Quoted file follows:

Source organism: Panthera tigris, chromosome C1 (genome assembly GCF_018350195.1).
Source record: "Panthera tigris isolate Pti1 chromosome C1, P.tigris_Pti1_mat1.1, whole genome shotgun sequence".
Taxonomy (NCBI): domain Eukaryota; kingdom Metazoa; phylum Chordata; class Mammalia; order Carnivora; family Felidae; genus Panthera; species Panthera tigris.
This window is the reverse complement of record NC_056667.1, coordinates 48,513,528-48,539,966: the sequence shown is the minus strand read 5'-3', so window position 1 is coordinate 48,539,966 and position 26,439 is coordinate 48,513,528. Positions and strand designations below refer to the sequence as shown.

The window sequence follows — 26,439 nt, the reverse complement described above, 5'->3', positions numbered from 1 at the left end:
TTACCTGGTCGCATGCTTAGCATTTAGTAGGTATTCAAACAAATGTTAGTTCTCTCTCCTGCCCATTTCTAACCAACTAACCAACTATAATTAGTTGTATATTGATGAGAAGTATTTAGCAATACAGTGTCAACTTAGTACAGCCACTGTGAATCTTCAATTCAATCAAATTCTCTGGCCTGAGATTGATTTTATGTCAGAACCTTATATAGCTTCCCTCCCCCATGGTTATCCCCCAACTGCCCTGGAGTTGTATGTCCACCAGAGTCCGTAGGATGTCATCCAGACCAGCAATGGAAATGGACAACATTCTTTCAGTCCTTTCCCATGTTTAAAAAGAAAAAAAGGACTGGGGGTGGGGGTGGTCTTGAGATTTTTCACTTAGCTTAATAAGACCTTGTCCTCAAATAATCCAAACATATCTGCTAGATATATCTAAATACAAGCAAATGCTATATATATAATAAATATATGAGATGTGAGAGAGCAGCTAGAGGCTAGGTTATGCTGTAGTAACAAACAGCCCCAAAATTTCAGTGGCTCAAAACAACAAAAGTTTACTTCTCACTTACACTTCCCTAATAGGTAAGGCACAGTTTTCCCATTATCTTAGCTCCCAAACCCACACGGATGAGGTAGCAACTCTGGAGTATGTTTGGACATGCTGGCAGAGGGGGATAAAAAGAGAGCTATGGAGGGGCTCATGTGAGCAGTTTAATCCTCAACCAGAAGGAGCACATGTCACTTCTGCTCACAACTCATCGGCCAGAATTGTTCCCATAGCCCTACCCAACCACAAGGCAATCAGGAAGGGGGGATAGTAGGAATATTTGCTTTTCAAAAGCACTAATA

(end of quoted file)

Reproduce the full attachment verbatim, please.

Source organism: Panthera tigris, chromosome C1 (genome assembly GCF_018350195.1).
Source record: "Panthera tigris isolate Pti1 chromosome C1, P.tigris_Pti1_mat1.1, whole genome shotgun sequence".
Taxonomy (NCBI): domain Eukaryota; kingdom Metazoa; phylum Chordata; class Mammalia; order Carnivora; family Felidae; genus Panthera; species Panthera tigris.
This window is the reverse complement of record NC_056667.1, coordinates 48,513,528-48,539,966: the sequence shown is the minus strand read 5'-3', so window position 1 is coordinate 48,539,966 and position 26,439 is coordinate 48,513,528. Positions and strand designations below refer to the sequence as shown.

The window sequence follows — 26,439 nt, the reverse complement described above, 5'->3', positions numbered from 1 at the left end:
TTACCTGGTCGCATGCTTAGCATTTAGTAGGTATTCAAACAAATGTTAGTTCTCTCTCCTGCCCATTTCTAACCAACTAACCAACTATAATTAGTTGTATATTGATGAGAAGTATTTAGCAATACAGTGTCAACTTAGTACAGCCACTGTGAATCTTCAATTCAATCAAATTCTCTGGCCTGAGATTGATTTTATGTCAGAACCTTATATAGCTTCCCTCCCCCATGGTTATCCCCCAACTGCCCTGGAGTTGTATGTCCACCAGAGTCCGTAGGATGTCATCCAGACCAGCAATGGAAATGGACAACATTCTTTCAGTCCTTTCCCATGTTTAAAAAGAAAAAAAGGACTGGGGGTGGGGGTGGTCTTGAGATTTTTCACTTAGCTTAATAAGACCTTGTCCTCAAATAATCCAAACATATCTGCTAGATATATCTAAATACAAGCAAATGCTATATATATAATAAATATATGAGATGTGAGAGAGCAGCTAGAGGCTAGGTTATGCTGTAGTAACAAACAGCCCCAAAATTTCAGTGGCTCAAAACAACAAAAGTTTACTTCTCACTTACACTTCCCTAATAGGTAAGGCACAGTTTTCCCATTATCTTAGCTCCCAAACCCACACGGATGAGGTAGCAACTCTGGAGTATGTTTGGACATGCTGGCAGAGGGGGATAAAAAGAGAGCTATGGAGGGGCTCATGTGAGCAGTTTAATCCTCAACCAGAAGGAGCACATGTCACTTCTGCTCACAACTCATCGGCCAGAATTGTTCCCATAGCCCTACCCAACCACAAGGCAATCAGGAAGGGGGGATAGTAGGAATATTTGCTTTTCAAAAGCACTAATA